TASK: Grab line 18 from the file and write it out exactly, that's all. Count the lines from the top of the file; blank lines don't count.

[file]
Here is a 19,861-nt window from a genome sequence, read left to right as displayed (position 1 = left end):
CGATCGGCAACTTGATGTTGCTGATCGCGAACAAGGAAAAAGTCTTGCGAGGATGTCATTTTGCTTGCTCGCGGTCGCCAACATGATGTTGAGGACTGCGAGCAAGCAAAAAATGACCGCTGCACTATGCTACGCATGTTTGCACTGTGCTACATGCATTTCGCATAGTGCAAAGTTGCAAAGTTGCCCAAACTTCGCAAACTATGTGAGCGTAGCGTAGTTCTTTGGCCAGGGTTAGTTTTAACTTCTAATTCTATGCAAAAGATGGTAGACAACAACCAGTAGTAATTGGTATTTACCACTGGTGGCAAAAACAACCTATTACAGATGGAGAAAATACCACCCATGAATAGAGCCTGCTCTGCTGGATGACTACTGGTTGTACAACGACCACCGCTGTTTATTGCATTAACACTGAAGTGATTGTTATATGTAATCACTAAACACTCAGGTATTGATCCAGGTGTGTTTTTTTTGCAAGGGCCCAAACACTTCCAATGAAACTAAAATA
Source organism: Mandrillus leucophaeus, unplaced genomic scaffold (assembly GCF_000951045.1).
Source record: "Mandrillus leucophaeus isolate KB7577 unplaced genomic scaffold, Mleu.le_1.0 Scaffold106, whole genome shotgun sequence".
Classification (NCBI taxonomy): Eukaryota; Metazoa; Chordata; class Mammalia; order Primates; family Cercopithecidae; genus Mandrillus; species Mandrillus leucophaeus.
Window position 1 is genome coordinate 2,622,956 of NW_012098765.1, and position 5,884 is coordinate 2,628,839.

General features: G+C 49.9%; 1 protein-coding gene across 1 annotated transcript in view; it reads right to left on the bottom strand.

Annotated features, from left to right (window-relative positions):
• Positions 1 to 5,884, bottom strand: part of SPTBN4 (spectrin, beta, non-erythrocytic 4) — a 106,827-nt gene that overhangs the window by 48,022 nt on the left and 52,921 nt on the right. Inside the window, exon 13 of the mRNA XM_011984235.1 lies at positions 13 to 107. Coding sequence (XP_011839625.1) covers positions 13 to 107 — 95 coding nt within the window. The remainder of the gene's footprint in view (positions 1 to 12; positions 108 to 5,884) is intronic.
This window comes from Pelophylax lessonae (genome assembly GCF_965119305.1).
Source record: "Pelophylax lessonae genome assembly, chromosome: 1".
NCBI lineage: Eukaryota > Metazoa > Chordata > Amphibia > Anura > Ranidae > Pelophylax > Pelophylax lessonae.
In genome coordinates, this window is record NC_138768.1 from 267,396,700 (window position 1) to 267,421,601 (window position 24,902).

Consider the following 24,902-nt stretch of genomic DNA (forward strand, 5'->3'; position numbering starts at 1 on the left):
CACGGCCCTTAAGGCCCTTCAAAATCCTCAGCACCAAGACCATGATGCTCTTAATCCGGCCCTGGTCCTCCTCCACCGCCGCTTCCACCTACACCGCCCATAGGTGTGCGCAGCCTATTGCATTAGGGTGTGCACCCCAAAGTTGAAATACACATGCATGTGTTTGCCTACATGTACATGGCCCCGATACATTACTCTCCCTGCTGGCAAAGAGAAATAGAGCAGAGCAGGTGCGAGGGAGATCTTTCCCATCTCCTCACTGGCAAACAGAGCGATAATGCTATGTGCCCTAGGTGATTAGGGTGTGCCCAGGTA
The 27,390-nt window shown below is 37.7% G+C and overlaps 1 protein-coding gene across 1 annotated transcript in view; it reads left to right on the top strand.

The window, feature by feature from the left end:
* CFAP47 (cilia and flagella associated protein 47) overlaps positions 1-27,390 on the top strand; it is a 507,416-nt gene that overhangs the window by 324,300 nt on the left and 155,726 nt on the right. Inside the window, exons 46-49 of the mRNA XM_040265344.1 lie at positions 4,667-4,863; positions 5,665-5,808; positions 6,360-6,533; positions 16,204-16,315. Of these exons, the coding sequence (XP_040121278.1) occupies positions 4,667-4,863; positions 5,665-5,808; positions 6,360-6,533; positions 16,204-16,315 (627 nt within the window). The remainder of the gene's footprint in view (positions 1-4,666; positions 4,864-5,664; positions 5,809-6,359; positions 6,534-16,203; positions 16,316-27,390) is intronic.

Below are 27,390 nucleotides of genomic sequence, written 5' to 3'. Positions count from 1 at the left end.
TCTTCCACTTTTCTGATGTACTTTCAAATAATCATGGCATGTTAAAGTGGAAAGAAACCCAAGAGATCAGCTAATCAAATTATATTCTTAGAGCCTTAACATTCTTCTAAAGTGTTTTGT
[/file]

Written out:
* CFAP47 (cilia and flagella associated protein 47) overlaps positions 1-27,390 on the top strand; it is a 507,416-nt gene that overhangs the window by 324,300 nt on the left and 155,726 nt on the right. Inside the window, exons 46-49 of the mRNA XM_040265344.1 lie at positions 4,667-4,863; positions 5,665-5,808; positions 6,360-6,533; positions 16,204-16,315. Of these exons, the coding sequence (XP_040121278.1) occupies positions 4,667-4,863; positions 5,665-5,808; positions 6,360-6,533; positions 16,204-16,315 (627 nt within the window). The remainder of the gene's footprint in view (positions 1-4,666; positions 4,864-5,664; positions 5,809-6,359; positions 6,534-16,203; positions 16,316-27,390) is intronic.